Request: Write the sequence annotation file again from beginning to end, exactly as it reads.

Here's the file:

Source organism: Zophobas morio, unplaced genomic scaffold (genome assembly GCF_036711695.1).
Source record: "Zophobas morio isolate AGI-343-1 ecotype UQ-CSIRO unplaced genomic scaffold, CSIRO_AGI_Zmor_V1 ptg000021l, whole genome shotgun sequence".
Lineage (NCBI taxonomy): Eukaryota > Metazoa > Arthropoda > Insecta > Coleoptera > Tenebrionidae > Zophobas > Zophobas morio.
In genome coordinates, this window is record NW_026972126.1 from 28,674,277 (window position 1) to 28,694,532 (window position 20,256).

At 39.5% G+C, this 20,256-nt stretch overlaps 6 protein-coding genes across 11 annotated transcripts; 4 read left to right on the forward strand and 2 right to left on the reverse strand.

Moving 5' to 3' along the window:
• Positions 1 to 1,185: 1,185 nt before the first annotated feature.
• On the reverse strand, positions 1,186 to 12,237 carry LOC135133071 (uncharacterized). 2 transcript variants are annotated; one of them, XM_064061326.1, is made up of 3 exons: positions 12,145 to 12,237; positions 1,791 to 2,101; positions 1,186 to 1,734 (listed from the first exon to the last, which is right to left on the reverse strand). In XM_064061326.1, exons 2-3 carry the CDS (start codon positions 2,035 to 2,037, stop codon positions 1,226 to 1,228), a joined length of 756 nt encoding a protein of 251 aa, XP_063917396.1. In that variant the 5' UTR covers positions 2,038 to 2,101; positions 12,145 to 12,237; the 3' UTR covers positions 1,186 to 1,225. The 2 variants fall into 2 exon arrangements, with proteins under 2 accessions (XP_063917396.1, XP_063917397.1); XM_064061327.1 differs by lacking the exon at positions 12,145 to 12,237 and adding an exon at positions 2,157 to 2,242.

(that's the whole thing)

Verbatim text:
Source organism: Zophobas morio, unplaced genomic scaffold (genome assembly GCF_036711695.1).
Source record: "Zophobas morio isolate AGI-343-1 ecotype UQ-CSIRO unplaced genomic scaffold, CSIRO_AGI_Zmor_V1 ptg000021l, whole genome shotgun sequence".
Lineage (NCBI taxonomy): Eukaryota > Metazoa > Arthropoda > Insecta > Coleoptera > Tenebrionidae > Zophobas > Zophobas morio.
In genome coordinates, this window is record NW_026972126.1 from 28,674,277 (window position 1) to 28,694,532 (window position 20,256).

At 39.5% G+C, this 20,256-nt stretch overlaps 6 protein-coding genes across 11 annotated transcripts; 4 read left to right on the forward strand and 2 right to left on the reverse strand.

Moving 5' to 3' along the window:
• Positions 1 to 1,185: 1,185 nt before the first annotated feature.
• On the reverse strand, positions 1,186 to 12,237 carry LOC135133071 (uncharacterized). 2 transcript variants are annotated; one of them, XM_064061326.1, is made up of 3 exons: positions 12,145 to 12,237; positions 1,791 to 2,101; positions 1,186 to 1,734 (listed from the first exon to the last, which is right to left on the reverse strand). In XM_064061326.1, exons 2-3 carry the CDS (start codon positions 2,035 to 2,037, stop codon positions 1,226 to 1,228), a joined length of 756 nt encoding a protein of 251 aa, XP_063917396.1. In that variant the 5' UTR covers positions 2,038 to 2,101; positions 12,145 to 12,237; the 3' UTR covers positions 1,186 to 1,225. The 2 variants fall into 2 exon arrangements, with proteins under 2 accessions (XP_063917396.1, XP_063917397.1); XM_064061327.1 differs by lacking the exon at positions 12,145 to 12,237 and adding an exon at positions 2,157 to 2,242.